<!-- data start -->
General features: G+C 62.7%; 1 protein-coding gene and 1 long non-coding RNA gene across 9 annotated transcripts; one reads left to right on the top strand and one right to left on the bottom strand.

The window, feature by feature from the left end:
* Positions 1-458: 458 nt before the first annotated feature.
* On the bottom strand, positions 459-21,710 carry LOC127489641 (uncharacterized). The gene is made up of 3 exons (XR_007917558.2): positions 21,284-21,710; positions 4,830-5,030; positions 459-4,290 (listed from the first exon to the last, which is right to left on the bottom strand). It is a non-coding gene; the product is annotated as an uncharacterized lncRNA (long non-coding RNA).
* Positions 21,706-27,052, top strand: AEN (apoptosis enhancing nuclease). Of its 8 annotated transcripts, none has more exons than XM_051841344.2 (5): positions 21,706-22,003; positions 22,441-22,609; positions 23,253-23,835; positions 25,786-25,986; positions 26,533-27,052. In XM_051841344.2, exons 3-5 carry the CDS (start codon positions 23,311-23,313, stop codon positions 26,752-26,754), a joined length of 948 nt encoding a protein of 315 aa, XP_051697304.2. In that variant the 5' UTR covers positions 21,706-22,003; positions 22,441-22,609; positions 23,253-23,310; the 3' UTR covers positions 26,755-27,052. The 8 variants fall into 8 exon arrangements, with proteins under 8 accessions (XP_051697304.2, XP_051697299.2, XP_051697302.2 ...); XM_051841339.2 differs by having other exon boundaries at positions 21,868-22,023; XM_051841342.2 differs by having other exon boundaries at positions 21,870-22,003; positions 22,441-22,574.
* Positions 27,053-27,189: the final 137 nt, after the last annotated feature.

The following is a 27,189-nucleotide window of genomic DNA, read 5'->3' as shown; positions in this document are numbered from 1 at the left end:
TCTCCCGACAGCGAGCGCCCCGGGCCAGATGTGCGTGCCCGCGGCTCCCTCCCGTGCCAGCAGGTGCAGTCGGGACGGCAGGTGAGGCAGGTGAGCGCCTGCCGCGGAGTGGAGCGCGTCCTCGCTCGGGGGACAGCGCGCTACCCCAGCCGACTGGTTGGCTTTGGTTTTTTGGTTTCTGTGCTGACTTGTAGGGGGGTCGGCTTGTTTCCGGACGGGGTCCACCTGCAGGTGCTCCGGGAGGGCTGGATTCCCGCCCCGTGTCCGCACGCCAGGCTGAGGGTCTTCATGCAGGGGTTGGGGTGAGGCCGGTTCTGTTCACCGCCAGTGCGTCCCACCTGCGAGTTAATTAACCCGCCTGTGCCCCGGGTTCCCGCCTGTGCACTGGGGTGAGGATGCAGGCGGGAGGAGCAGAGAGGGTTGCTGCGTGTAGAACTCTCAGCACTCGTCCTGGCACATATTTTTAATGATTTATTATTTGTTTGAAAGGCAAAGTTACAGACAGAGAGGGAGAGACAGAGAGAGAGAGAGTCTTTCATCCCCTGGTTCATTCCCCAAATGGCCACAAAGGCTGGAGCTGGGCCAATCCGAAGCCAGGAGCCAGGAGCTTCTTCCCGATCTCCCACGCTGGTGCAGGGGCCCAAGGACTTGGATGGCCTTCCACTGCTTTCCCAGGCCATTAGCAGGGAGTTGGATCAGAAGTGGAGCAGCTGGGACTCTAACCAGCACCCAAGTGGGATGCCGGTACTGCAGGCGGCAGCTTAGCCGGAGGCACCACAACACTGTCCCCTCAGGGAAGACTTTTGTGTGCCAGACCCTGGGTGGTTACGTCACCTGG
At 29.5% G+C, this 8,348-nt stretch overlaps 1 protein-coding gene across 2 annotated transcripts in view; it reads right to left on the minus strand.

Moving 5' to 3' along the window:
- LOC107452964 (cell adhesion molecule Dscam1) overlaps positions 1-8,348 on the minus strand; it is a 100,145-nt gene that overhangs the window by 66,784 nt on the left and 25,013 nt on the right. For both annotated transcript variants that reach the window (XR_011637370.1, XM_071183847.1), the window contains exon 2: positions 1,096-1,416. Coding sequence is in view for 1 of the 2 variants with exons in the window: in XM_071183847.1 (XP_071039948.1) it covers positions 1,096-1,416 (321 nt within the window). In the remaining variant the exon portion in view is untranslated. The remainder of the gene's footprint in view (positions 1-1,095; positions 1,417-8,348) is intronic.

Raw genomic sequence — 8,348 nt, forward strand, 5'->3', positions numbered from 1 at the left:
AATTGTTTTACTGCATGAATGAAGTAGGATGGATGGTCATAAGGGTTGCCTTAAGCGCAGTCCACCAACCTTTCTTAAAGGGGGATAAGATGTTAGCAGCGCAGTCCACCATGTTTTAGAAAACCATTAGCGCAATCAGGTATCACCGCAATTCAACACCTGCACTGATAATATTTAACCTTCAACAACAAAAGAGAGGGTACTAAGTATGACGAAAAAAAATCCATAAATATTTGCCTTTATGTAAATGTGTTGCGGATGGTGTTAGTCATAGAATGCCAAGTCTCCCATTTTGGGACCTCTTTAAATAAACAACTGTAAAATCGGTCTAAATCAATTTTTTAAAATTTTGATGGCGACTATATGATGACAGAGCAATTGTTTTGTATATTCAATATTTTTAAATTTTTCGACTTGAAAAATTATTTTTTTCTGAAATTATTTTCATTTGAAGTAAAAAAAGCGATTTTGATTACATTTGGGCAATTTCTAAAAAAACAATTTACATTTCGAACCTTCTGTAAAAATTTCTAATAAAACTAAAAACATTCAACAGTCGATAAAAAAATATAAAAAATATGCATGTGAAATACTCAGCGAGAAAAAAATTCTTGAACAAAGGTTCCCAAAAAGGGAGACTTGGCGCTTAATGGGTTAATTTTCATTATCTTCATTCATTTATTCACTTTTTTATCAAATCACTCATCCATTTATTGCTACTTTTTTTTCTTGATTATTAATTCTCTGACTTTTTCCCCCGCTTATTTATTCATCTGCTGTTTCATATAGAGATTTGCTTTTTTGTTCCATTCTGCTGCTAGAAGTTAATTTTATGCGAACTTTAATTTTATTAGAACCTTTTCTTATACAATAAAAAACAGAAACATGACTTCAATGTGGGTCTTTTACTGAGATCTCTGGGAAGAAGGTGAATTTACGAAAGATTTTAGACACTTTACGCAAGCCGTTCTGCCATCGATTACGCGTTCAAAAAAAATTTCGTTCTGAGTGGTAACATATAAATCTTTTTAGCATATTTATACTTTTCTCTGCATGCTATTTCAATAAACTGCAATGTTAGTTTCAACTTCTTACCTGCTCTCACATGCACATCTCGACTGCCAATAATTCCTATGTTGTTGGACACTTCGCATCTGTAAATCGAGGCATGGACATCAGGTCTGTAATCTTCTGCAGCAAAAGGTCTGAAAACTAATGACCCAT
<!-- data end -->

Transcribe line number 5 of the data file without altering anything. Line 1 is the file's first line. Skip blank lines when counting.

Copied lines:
* Positions 21,706-27,052, top strand: AEN (apoptosis enhancing nuclease). Of its 8 annotated transcripts, none has more exons than XM_051841344.2 (5): positions 21,706-22,003; positions 22,441-22,609; positions 23,253-23,835; positions 25,786-25,986; positions 26,533-27,052. In XM_051841344.2, exons 3-5 carry the CDS (start codon positions 23,311-23,313, stop codon positions 26,752-26,754), a joined length of 948 nt encoding a protein of 315 aa, XP_051697304.2. In that variant the 5' UTR covers positions 21,706-22,003; positions 22,441-22,609; positions 23,253-23,310; the 3' UTR covers positions 26,755-27,052. The 8 variants fall into 8 exon arrangements, with proteins under 8 accessions (XP_051697304.2, XP_051697299.2, XP_051697302.2 ...); XM_051841339.2 differs by having other exon boundaries at positions 21,868-22,023; XM_051841342.2 differs by having other exon boundaries at positions 21,870-22,003; positions 22,441-22,574.